NYU Stern

Mauling the Maestro

By Thomas Cooley

There was a time, not long ago, when former Federal Reserve Bank Chairman Alan Greenspan was almost universally regarded as the Magus of the Markets. His elliptical statements seemed to be the expression of a deep and arcane knowledge that, with subtle and almost imperceptible gestures, moved the world financial markets towards ever-increasing prosperity.

"In the Wizard of Oz," Bob Woodward wrote in Maestro, his 2000 study of Greenspan at the Fed, "when the man behind the curtain emerges, we are let down. With Greenspan we find comfort."

But the Maestro's reputation has taken a beating of late. Author Charles R. Morris recently said of the current credit crisis that, "the story has no single villain, but Alan Greenspan comes close." An editorial in the New York Times (December 19, 2007) criticized Greenspan for brushing aside warnings about subprime lending practices starting in 2007. That failure, it suggests, will ultimately place Greenspan's Fed "in the hall of shame."

John Cassidy in the New Yorker (February 4, 2008) puts the blame for the subprime credit crisis squarely on Greenspan's shoulders: "If anybody is at fault it is Greenspan, who kept interest rates too low for too long and ignored warnings, some from his own colleagues, about what was happening in the mortgage market." And Jeffrey Sachs, writing in the Miami Herald (March 25, 2008, describes Alan Greenspan as the "main culprit" for the crisis in the US financial markets, leaving his successor, Ben Bernanke "with a terrible situation."

In good times, central bankers are the magicians of national wealth. In bad times, they are the Rasputins of the market. The truth is far more subtle.

Greenspan was neither as important as he has been given credit for when times were good, nor is he the goat that he is made out to be now.

The fact is, monetary policy is pretty boring when times are good. You want it to stay boring for as long as possible, and Greenspan did a good job of that—his Delphic utterances notwithstanding. He didn't create the prosperity, he just got out of the way and let strong productivity growth drive the economy. His particular insight was in recognizing just how strong productivity growth was in the 1990s.

Central bankers have their mettle tested, however, when they operate in a climate without precedent-when business ceases to be business-as-usual. Greenspan weathered many tests-the market crash of 1987, the Asian financial crisis, the Russian Bond defaults, the LTCM meltdown, 9/11—and came through his reputation not merely intact, but enhanced. Greenspan and the Fed kept the markets functioning with adequate liquidity in the face of such unforeseen and unprecedented events. Exceptional circumstances did not define the new normal.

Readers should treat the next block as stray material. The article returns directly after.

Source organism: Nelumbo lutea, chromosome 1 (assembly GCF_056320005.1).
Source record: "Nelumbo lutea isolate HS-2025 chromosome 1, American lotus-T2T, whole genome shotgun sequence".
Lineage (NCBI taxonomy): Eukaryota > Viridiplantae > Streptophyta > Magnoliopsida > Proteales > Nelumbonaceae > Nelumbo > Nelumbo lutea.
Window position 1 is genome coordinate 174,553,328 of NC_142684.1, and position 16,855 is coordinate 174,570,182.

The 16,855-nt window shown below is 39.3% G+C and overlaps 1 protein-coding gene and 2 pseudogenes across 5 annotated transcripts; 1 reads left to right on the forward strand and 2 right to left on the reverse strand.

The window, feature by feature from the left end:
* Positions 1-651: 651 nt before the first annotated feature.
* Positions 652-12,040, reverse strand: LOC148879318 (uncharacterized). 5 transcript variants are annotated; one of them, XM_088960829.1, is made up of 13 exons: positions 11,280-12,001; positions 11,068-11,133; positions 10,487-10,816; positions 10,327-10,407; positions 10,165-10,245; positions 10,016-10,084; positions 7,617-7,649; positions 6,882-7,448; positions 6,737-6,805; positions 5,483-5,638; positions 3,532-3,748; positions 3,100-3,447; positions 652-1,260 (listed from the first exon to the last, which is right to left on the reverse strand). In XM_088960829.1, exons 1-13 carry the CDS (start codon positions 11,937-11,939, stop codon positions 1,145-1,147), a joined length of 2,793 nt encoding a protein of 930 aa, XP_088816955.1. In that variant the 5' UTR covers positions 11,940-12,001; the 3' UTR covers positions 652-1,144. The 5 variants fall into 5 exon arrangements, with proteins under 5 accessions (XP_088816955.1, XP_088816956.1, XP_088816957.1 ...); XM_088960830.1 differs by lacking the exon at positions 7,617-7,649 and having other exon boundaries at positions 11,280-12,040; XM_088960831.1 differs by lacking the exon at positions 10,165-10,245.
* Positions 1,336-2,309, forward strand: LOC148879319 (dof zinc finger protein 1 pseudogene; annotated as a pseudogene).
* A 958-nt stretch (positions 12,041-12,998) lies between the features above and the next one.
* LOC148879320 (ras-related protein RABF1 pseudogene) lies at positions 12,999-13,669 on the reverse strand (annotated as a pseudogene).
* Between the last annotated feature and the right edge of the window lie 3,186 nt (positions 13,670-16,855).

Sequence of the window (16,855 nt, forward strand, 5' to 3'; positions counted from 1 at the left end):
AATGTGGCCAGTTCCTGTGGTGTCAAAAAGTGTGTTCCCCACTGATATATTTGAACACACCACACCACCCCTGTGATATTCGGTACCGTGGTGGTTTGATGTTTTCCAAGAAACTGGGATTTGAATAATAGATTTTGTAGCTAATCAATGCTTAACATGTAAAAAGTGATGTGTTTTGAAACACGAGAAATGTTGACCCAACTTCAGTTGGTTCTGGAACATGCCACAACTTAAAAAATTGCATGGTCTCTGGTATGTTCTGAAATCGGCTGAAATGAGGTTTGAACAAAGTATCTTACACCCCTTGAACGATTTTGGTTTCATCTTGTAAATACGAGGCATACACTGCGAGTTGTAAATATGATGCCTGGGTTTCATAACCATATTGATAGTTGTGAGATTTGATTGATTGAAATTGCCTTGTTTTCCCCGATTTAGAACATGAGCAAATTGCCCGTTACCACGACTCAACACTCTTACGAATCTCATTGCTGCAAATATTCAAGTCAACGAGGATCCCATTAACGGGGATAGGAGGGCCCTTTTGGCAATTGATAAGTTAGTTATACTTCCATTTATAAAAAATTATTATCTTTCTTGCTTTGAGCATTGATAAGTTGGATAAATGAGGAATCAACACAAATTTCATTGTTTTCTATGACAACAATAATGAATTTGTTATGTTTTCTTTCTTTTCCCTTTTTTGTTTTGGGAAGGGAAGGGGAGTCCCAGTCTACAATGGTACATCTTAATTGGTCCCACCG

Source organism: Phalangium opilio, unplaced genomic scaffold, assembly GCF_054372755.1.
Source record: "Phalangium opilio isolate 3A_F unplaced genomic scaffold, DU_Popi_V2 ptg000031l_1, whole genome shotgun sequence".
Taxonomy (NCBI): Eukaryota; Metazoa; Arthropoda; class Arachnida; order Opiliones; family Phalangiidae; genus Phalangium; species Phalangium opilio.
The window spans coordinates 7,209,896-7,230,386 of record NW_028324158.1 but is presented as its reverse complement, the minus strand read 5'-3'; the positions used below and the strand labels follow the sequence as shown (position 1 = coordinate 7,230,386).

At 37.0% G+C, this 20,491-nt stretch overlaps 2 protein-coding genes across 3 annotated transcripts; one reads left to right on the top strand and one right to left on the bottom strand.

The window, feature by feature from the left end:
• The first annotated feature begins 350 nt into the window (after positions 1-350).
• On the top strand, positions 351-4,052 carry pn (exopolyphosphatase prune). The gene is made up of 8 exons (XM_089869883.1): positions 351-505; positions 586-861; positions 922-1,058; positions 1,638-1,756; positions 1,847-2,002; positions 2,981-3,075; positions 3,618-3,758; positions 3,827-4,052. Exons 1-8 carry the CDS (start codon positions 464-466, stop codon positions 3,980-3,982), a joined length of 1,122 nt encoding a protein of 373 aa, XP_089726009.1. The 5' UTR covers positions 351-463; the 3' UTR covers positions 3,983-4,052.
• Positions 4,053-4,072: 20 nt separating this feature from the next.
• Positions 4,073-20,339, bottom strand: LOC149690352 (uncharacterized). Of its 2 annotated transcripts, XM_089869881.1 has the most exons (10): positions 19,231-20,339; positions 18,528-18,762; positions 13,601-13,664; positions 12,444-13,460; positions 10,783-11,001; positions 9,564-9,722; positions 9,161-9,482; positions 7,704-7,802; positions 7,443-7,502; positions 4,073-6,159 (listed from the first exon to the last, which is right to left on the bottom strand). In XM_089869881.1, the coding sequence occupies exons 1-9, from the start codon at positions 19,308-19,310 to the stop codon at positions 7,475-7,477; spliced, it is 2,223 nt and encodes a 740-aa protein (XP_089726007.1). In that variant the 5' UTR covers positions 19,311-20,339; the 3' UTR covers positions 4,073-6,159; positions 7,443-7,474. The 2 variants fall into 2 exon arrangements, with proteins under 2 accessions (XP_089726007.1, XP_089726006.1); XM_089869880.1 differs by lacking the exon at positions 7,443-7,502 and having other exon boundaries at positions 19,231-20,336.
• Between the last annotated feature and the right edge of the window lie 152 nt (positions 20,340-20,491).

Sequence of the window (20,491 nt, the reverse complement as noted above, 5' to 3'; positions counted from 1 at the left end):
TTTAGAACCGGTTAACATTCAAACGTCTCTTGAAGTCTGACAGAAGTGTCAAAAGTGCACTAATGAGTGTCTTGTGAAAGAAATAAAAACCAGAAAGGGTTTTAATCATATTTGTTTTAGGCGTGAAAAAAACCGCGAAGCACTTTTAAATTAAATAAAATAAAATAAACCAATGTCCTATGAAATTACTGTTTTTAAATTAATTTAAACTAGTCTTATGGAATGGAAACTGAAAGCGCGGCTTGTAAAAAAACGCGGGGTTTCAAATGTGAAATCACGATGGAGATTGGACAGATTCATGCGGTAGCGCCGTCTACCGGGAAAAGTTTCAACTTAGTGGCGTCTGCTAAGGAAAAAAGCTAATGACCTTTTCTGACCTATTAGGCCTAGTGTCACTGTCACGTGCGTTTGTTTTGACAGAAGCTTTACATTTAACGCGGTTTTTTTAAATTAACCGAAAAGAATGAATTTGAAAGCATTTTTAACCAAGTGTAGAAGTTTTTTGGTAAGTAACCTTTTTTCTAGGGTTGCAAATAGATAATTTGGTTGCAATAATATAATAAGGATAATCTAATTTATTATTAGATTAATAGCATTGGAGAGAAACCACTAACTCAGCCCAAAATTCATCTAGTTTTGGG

At the root of the current crisis in our financial system is the housing market bubble. Did Fed policies cause the bubble? Greenspan argues in his own defense that the rapid growth of securitization and leverage and the apparent absence of risk premiums came not from low interest rates but from the abundance of global savings flowing into the U.S. market. He is right about that: just look at the path of the U.S. Current Account Deficit for the past 15 years. This was a movement of global investment driven by long-term demographic changes combined with the widely perceived stability of the U.S. financial system.

Alan Greenspan certainly wielded a great deal of power during his tenure at the Fed. But his power had limits. He didn't and couldn't magically create an economy that was immune to shocks and crises. He did not lead some people to make bad loans or others to take on too much debt. He didn't encourage people to believe that the market could only move in one direction-up. To view it otherwise suggests that central bankers are more in the order of nannies or governesses, slapping the hands of their infant charges when they make unwise choices.

Ben Bernanke, currently facing the same kinds of unprecedented challenges, understands the Greenspan playbook and is trying to keep the markets functioning by acting decisively when the regular rule book doesn't apply. The results are as yet hard to evaluate, but economic historians will have plenty to chew over in the future. Let's hope that that monetary policy gets boring again, and soon.